President-elect Joe Biden, who will assume the presidency at 12 p.m. Eastern tomorrow, has been absolutely consistent about this.
There was the time last year, early in his presidential campaign, when Joe Biden said at an event in New Hampshire that, “with Donald Trump out of the White House — not a joke — you will see an epiphany occur among many of my Republican friends.”
Just last month, Biden, in a conference call with supporters of his campaign, said, “I may eat these words, but I predict to you: As Donald Trump’s shadow fades away, you’re going to see an awful lot change” among Republicans.
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And just last week, only days after President Trump’s supporters had invaded the U.S. Capitol in a violent attempt to stop the final approval of Biden’s victory by any means necessary, the former vice president gave a speech laying out his economic agenda in which he said, “Unity is not a pie-in-the-sky dream, it is a practical step to getting things done.”
So, is Biden crazy? Is he simply overly optimistic?
Recent history says so. From 2009 through 2016, the last time the nation had a Democratic president, the Republican Party intensely opposed virtually every part of then-President Obama’s agenda, culminating in the GOP’s refusal to even hold a hearing for Obama Supreme Court nominee Merrick Garland in 2016. Biden, of course, had a front-row seat to this GOP opposition as the vice president.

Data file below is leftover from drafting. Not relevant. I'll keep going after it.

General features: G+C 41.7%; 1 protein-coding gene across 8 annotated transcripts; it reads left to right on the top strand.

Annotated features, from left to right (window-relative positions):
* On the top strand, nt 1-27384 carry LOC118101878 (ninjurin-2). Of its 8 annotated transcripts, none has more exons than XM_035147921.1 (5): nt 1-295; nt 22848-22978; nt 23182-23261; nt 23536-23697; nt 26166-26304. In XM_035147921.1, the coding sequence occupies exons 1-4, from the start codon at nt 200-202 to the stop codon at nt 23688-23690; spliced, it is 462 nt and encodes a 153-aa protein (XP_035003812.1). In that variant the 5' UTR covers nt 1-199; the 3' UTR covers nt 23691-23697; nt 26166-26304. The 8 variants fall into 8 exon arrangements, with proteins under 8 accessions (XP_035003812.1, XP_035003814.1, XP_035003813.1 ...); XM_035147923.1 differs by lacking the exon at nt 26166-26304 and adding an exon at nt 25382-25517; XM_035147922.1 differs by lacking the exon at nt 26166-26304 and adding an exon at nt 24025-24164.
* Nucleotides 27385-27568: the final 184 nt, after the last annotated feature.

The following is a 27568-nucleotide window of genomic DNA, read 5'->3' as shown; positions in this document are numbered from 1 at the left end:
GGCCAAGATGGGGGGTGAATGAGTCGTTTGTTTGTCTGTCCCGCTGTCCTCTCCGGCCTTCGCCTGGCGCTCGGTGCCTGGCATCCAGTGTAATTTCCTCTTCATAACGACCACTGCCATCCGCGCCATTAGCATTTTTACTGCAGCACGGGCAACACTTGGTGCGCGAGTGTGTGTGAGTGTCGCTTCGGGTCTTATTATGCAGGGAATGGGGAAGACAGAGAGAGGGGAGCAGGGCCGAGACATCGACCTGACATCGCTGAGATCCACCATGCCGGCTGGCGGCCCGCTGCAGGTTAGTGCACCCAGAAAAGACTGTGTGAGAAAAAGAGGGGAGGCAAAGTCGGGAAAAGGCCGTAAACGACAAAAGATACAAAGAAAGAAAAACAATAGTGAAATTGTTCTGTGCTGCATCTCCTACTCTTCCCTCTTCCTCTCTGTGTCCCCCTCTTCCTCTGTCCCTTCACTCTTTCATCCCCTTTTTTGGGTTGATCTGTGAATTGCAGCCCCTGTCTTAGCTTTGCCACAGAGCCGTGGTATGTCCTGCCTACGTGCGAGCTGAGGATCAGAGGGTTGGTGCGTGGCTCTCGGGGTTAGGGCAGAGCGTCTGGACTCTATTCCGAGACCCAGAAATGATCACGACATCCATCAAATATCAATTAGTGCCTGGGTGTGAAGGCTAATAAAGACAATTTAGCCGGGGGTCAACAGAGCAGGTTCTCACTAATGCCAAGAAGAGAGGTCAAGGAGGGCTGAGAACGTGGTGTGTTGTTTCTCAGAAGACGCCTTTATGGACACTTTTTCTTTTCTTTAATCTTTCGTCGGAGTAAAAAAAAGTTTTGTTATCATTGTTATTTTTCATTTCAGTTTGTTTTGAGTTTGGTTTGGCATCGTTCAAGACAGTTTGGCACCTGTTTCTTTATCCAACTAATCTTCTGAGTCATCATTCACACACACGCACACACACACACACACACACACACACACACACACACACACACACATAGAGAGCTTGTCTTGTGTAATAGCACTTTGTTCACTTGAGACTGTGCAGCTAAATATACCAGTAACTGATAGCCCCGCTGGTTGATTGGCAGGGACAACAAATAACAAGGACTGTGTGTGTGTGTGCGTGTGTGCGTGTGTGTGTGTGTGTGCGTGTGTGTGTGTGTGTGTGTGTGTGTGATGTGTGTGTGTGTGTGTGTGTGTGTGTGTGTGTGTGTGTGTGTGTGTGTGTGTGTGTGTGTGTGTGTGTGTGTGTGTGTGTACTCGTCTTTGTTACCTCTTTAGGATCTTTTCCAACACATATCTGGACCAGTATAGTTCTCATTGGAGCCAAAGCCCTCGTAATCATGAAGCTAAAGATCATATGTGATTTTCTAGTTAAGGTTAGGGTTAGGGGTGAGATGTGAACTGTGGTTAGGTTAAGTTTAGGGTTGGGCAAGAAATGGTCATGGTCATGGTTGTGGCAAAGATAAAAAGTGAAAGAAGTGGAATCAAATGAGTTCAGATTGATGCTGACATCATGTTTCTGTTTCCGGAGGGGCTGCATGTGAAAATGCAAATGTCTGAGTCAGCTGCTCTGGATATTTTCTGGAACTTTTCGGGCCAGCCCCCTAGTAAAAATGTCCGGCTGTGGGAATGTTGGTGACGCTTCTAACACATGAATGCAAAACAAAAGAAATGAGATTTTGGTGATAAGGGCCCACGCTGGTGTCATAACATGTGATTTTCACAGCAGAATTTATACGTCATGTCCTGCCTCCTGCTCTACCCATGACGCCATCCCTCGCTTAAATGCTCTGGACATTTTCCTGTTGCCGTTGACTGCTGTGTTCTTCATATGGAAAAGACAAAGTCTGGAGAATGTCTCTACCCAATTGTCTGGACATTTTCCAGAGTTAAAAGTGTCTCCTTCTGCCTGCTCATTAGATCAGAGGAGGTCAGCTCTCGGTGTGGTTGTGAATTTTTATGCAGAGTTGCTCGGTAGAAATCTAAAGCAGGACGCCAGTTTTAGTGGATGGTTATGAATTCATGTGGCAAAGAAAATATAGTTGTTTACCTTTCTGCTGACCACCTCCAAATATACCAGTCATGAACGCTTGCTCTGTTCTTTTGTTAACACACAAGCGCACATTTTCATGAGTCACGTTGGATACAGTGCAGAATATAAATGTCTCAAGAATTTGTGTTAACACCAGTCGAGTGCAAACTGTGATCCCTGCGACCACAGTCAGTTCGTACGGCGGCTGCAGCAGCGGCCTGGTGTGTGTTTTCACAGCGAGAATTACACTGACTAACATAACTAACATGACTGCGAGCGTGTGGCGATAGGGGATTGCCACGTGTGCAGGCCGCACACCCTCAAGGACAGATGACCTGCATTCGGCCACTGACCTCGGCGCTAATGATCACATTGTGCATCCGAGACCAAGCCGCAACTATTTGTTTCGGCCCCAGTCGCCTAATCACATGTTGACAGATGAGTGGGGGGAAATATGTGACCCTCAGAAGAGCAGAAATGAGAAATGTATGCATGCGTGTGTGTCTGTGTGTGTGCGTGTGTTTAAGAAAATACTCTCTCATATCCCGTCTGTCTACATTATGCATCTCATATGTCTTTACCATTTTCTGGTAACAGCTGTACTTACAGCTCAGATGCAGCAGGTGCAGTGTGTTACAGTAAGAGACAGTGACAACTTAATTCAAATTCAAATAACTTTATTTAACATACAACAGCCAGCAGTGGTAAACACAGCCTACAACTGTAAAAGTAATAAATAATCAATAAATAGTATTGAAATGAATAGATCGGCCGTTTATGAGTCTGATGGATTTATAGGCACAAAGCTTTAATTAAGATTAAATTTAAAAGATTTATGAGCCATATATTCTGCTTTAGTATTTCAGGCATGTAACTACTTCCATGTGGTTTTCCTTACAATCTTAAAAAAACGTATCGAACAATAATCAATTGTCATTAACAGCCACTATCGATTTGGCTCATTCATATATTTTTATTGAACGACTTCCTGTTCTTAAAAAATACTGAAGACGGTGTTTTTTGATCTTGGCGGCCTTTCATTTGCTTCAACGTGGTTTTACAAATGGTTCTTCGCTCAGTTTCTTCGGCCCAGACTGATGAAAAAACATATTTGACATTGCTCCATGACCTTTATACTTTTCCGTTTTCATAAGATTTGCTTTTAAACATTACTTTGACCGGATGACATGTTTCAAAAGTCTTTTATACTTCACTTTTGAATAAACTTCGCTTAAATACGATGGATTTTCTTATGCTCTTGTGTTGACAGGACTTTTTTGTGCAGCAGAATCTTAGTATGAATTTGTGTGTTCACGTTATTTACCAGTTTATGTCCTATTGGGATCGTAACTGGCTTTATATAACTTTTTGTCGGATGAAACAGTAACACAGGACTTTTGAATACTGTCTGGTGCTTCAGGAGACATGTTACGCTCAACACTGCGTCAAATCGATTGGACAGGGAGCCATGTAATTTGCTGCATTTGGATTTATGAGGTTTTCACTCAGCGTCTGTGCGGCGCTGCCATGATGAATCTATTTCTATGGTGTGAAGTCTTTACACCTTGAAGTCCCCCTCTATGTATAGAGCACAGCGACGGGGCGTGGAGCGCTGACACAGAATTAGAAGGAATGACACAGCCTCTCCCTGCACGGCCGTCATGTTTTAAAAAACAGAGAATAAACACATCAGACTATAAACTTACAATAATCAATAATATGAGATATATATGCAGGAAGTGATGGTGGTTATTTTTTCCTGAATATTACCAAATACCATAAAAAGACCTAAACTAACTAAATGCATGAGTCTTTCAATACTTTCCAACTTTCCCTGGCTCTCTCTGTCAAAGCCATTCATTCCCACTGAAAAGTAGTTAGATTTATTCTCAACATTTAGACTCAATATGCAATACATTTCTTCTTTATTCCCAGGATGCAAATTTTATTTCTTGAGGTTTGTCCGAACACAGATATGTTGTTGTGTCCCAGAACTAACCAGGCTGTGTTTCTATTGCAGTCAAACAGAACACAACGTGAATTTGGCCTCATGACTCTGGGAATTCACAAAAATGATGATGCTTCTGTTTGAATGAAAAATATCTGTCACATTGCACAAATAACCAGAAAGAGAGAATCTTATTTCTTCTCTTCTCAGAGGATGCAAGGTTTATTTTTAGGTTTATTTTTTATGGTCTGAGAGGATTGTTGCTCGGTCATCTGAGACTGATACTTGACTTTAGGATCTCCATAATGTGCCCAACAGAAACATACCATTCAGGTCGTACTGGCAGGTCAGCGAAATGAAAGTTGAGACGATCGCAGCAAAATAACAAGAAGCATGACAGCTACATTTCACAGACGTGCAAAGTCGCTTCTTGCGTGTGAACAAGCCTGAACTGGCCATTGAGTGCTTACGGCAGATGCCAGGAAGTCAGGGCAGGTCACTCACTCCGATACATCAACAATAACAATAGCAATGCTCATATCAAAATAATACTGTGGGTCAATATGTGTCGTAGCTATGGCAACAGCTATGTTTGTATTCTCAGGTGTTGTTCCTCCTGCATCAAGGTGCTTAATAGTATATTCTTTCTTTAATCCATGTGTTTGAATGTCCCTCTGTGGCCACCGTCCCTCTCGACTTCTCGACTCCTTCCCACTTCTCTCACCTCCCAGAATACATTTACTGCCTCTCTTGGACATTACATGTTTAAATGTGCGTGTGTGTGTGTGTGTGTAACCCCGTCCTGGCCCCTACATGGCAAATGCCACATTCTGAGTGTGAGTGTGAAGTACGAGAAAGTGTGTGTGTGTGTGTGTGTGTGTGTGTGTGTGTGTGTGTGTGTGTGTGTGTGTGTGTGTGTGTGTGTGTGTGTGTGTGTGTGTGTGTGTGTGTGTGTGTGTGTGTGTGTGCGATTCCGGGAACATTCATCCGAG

Four years later, the Republican Party appears to have drifted even further away from any interest in being, or ability to be, a “loyal opposition” party. Most Republicans in Congress supported efforts to disqualify legitimate election results in Arizona and Pennsylvania, continuing a two-month long campaign by Trump and many in the GOP to overturn Biden’s victory in the 2020 election. And Senate Republicans, while they were less likely to contest the election results, have broken with precedent and refused to hold hearings for Biden’s Cabinet nominees before he takes office.
So it’s worth exploring three different possibilities in terms of Biden’s rhetoric about working with Republicans:
- He genuinely believes Republicans will work with him and ends up being right;
- He genuinely believes Republicans will work with him but ends up being wrong;
- And finally, he doesn’t totally believe Republicans will work with him, is presenting an optimistic case to the public anyway and is planning for essentially one-party government.
Biden aides and other Democrats aren’t committing to a single interpretation of the president elect’s bipartisanship comments. They are suggesting both that Biden truly believes some Republicans will work with him but that he is also preparing to push forward on his agenda without them.